My camera option has been the APS-C Sony A6000 since it came out in 2014, and I just love it. Its sensor can work wonders in dark temples or under a tropical canopy; it can output 10 shots per second if needed, a real important detail for wave, bird or some street shots; its depth of color is amazing. It’s a very light camera at 470g, its unobtrusive, and its batteries are decent enough – I usually deplete a couple per day. And it has a special requirement for me: a tilted screen, which allows me to keep an eye contact with someone, if I feel that’s the right thing to do. Plus, its relatively budget price means I can carry it along pretty much everywhere without being too worried about its value.
This I try to couple with a minimal lens setup, and that meant choosing a Sony E 18-200mm f/3.5-6.3 OSS lens as my staple one. It’s not a prime lens, it’s not particularly fast – but it’s there each and every time I need it, with very fast focus, and the camera’s sensor sensitivity manages to compensate for its slower speed. It’s soft in the corners, particularly after the 140-150mm, but I try to compensate for that by shooting a double or triple shot which I crop and stitch in Photoshop afterwards if I feel I need the sharpness.
After that, my only other need in the lens department is for an ultrawide, and I’ve found a good one in the Sony SEL 10-18mm f/4 OSS. This one neatly packs in the day bag without too much fuss, and at 225 grams it goes almost unnoticed.
A couple of memory cards (these are backed up every day to a Silicon Power 1TB Rugged Armor A80 Shockproof/ Waterproof Portable External Hard Drive, Military Grade, just in case); some branded batteries (since having a serious problem with an unbranded one while in Kenya when an SD card with 3 days of photos got toasted); lens cleaning wipes and brush; a polarizer; a pen, some energy bar – and that’s it for the day bag.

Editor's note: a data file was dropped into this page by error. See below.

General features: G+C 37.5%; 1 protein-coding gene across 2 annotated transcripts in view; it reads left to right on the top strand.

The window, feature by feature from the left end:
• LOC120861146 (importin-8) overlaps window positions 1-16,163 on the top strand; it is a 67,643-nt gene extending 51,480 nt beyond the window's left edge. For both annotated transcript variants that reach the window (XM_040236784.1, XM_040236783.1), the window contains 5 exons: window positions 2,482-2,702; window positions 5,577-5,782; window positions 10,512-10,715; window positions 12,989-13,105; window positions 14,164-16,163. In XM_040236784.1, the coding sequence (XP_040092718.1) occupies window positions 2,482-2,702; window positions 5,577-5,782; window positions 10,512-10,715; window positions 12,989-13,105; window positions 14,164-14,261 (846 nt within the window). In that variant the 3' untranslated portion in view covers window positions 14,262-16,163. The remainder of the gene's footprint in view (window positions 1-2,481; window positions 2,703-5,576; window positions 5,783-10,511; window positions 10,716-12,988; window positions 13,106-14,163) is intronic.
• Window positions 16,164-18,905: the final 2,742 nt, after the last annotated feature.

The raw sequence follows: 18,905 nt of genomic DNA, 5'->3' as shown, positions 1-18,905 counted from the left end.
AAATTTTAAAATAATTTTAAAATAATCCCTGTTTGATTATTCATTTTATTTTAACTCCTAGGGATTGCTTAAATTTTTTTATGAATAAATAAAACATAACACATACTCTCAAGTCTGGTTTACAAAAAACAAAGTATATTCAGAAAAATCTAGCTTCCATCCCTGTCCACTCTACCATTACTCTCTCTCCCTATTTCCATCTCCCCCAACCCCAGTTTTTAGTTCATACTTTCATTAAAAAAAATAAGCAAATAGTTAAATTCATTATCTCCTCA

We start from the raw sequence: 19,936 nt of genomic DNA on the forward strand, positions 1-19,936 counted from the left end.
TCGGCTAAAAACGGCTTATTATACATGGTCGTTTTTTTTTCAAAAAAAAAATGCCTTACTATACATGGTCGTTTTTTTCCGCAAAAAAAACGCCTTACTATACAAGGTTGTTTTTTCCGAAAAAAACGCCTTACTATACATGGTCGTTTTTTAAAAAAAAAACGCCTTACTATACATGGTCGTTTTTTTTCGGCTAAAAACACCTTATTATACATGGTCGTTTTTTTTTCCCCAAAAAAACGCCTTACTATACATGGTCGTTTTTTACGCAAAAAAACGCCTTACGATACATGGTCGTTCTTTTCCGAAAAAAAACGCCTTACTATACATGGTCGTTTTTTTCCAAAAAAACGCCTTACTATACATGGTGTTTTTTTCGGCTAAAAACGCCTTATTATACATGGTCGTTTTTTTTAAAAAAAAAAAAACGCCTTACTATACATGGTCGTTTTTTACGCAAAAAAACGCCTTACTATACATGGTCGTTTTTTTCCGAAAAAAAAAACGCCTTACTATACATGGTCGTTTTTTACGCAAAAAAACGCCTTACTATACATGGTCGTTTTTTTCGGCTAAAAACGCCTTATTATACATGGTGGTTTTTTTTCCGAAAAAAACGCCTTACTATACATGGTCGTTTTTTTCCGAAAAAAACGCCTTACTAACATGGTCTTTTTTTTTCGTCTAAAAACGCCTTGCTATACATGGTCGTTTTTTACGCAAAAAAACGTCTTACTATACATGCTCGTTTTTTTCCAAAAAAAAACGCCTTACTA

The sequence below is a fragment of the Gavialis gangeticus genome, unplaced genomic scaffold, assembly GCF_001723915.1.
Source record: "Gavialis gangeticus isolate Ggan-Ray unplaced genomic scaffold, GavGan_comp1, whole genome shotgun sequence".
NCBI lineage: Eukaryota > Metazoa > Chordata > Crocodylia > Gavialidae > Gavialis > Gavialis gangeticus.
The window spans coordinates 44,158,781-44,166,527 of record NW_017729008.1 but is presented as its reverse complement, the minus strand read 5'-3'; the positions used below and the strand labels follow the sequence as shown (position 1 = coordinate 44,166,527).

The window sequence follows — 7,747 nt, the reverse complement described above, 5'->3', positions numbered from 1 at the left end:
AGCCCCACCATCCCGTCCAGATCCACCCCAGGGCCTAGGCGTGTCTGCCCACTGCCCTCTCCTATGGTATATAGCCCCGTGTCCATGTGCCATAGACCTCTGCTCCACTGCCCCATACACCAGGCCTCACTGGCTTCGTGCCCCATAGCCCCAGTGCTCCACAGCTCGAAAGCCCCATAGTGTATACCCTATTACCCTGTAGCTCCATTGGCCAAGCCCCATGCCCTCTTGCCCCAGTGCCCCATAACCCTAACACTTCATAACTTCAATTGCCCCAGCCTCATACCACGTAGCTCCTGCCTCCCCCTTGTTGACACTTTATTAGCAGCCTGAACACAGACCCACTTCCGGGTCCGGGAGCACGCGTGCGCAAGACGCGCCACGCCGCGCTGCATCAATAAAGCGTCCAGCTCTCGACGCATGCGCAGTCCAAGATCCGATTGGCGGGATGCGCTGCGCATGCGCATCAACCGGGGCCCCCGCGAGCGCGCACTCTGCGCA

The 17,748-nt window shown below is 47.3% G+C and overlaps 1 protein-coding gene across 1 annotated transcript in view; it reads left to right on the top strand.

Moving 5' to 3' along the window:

The gear is complete with an optional mini and pocket friendly Manfrotto tripod, a Surface tablet for managing it all and keeping the research on while on the move, a backup, E-mount compatible Sony A5000 camera body, a Sony E 30mm f/3.5 Macro (which incidentally I used also for digitizing a large part of old film negatives – you can find lots of these posted in my 500px flow); an ultraportable Sony E 20mm f/2.8 pancake lens for street shots or to use for the odd hotel dinner photo; an Ex-Pro rain cover with lens protection; cables, chargers, multi-socket adaptors, and one or two 10,000 mAh chargers.
I keep a daily photo flow in 500px (www.500px.com/edtsousa), a photography-cum-social network site, which allows me to keep in touch with, and draw inspiration from, a number of wonderful peers, and from where I also do the occasional sell.
I hope you enjoy my shots as much as I loved to create them along the steps of making a photograph: seeing, shooting, processing, and sharing it!